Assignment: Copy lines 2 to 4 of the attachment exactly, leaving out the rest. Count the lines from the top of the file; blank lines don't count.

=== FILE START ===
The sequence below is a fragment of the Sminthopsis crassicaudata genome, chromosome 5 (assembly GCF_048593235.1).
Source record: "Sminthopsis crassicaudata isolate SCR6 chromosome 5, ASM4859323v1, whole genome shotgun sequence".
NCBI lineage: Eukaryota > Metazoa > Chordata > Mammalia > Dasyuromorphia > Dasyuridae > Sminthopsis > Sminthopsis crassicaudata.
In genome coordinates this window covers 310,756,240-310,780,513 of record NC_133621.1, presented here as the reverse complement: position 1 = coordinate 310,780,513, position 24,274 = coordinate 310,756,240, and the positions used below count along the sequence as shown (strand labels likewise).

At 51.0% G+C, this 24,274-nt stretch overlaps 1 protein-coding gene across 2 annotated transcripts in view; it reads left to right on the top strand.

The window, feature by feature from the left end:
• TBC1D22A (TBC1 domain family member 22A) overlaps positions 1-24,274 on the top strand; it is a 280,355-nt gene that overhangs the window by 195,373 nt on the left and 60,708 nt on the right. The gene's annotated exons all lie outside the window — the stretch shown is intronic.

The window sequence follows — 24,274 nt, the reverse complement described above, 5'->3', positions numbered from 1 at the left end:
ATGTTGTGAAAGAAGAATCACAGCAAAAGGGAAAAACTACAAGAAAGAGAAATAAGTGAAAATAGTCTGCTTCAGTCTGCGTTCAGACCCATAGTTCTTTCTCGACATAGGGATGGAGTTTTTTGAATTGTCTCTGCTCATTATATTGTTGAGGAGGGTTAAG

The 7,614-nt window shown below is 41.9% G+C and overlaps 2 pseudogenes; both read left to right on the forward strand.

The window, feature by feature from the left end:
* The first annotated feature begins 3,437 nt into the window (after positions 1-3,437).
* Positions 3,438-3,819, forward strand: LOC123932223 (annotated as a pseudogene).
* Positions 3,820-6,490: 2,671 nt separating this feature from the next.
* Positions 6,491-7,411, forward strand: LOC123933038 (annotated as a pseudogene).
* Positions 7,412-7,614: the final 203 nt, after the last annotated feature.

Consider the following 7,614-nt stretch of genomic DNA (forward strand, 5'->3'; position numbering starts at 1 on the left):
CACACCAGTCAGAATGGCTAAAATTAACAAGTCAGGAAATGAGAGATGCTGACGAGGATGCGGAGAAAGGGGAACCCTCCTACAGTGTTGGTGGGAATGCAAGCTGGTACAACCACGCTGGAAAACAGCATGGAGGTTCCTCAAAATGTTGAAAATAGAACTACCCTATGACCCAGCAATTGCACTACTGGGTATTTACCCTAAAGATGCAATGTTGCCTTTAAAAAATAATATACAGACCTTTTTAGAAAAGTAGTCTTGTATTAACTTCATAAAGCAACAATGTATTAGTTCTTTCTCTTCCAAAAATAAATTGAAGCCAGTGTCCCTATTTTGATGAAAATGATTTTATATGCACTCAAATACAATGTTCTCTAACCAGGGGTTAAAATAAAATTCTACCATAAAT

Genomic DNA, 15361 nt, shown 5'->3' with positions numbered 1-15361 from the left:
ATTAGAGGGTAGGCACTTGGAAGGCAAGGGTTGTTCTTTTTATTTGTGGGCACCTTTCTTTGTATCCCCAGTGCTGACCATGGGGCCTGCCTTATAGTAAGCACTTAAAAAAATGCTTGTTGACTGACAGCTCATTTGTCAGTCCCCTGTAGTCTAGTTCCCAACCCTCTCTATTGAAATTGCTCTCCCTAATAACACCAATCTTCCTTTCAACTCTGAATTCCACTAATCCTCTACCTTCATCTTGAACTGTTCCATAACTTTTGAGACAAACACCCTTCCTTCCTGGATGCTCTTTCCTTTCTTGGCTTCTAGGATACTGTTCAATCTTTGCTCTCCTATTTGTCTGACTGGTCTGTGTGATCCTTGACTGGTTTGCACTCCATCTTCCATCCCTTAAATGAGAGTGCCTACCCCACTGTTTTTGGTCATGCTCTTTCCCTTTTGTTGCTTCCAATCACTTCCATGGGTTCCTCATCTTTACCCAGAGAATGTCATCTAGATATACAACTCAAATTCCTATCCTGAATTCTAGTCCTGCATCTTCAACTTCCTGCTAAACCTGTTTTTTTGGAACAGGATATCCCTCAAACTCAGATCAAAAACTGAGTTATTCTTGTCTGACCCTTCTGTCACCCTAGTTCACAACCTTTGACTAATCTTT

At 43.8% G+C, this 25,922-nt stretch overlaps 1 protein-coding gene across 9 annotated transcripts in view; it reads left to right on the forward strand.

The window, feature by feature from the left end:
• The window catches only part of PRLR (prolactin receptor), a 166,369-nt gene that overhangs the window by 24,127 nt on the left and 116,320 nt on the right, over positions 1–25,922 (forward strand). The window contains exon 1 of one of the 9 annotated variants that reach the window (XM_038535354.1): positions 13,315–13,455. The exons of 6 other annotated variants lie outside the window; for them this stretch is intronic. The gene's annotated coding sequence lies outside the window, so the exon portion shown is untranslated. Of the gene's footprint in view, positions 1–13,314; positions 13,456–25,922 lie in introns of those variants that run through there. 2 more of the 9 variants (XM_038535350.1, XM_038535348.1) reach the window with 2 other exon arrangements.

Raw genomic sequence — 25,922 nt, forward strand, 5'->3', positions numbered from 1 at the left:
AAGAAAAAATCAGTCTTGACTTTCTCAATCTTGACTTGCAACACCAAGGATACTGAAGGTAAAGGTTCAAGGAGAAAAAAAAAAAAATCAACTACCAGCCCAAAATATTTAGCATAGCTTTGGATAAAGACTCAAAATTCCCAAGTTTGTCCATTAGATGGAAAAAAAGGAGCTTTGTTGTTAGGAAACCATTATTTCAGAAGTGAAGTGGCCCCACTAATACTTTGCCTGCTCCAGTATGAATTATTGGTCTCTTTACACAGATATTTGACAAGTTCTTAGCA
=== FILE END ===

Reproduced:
Source record: "Sminthopsis crassicaudata isolate SCR6 chromosome 5, ASM4859323v1, whole genome shotgun sequence".
NCBI lineage: Eukaryota > Metazoa > Chordata > Mammalia > Dasyuromorphia > Dasyuridae > Sminthopsis > Sminthopsis crassicaudata.
In genome coordinates this window covers 310,756,240-310,780,513 of record NC_133621.1, presented here as the reverse complement: position 1 = coordinate 310,780,513, position 24,274 = coordinate 310,756,240, and the positions used below count along the sequence as shown (strand labels likewise).